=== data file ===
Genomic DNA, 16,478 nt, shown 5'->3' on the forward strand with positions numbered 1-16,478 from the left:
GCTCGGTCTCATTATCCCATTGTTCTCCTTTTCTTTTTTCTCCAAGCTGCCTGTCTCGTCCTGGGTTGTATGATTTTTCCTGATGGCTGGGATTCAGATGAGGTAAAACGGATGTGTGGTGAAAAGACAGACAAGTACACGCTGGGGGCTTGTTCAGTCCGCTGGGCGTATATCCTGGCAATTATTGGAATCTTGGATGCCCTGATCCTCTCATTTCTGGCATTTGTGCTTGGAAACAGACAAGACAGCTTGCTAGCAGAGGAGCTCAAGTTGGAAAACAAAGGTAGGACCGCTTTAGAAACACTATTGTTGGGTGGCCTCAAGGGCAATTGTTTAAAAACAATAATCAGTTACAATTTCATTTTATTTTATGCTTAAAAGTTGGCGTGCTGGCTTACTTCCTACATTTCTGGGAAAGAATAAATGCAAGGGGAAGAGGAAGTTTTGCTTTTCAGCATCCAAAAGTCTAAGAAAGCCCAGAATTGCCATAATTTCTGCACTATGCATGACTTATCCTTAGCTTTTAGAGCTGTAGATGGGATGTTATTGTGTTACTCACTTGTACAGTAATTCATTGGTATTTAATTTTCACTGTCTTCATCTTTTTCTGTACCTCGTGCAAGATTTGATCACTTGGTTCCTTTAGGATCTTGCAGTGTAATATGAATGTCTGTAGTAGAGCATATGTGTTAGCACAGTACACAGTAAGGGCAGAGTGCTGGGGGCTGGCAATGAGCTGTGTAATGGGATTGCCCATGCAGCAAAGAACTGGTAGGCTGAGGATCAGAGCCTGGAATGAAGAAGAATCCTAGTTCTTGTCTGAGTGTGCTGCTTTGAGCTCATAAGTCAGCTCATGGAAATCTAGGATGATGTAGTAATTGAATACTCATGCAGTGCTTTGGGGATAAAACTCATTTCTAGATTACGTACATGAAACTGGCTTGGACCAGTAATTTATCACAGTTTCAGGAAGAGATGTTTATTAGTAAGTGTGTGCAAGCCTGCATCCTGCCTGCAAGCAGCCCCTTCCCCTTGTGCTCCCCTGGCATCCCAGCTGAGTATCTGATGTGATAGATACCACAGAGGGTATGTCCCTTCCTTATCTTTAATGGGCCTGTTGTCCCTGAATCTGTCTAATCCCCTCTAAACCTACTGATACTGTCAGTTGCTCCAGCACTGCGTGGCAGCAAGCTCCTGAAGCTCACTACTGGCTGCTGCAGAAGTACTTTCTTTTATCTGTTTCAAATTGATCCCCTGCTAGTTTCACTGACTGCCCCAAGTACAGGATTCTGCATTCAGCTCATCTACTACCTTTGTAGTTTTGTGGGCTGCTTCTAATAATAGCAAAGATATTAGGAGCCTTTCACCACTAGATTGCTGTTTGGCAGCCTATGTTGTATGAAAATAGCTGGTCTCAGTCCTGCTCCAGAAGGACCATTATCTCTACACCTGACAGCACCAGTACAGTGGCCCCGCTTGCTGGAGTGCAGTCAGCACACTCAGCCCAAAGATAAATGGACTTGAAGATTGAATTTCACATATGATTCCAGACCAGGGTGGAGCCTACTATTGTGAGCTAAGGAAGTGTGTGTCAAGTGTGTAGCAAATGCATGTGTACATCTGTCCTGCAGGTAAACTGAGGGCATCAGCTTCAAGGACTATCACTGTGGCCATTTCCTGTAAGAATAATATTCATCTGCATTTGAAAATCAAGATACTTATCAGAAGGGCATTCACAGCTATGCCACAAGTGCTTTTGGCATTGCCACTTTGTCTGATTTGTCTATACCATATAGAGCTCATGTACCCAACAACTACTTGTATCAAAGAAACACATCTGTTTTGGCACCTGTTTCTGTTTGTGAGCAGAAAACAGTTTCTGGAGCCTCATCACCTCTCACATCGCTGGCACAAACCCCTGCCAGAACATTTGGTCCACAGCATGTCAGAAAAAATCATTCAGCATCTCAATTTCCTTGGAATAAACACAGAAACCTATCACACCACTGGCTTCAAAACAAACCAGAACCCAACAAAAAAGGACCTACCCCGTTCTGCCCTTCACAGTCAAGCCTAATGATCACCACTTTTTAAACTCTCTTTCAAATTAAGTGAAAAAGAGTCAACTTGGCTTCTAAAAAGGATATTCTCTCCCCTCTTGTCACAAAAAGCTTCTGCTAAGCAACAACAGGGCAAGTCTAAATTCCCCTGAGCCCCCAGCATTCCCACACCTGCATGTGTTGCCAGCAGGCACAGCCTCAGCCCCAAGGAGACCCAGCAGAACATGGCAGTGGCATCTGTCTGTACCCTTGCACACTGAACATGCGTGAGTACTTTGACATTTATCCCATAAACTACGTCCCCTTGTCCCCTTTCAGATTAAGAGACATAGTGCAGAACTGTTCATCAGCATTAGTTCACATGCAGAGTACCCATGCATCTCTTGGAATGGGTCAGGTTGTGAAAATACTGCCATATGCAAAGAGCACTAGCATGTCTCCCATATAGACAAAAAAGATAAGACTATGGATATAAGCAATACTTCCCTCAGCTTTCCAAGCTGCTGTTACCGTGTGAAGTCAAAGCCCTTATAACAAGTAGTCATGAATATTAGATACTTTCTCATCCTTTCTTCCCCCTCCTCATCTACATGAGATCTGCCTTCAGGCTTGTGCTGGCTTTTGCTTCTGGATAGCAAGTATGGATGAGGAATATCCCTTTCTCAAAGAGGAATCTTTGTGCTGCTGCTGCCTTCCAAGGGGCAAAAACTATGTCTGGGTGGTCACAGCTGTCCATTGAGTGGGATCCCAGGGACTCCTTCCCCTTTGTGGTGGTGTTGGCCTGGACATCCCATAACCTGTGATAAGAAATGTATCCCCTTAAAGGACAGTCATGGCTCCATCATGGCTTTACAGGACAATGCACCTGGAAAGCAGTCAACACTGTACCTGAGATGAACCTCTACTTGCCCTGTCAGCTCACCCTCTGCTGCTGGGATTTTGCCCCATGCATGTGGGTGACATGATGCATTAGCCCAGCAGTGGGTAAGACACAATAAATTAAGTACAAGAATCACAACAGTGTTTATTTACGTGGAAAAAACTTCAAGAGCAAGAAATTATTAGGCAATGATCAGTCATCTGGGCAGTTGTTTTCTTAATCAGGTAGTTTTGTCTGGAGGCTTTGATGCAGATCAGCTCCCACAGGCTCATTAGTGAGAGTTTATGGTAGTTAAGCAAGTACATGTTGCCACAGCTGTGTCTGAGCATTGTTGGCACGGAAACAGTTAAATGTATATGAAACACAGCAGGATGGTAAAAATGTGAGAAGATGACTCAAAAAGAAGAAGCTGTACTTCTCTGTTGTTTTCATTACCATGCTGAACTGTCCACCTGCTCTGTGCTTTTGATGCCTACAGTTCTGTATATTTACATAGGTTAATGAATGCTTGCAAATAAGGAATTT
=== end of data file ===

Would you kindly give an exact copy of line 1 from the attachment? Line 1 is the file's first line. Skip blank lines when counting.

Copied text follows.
Genomic DNA, 16,478 nt, shown 5'->3' on the forward strand with positions numbered 1-16,478 from the left: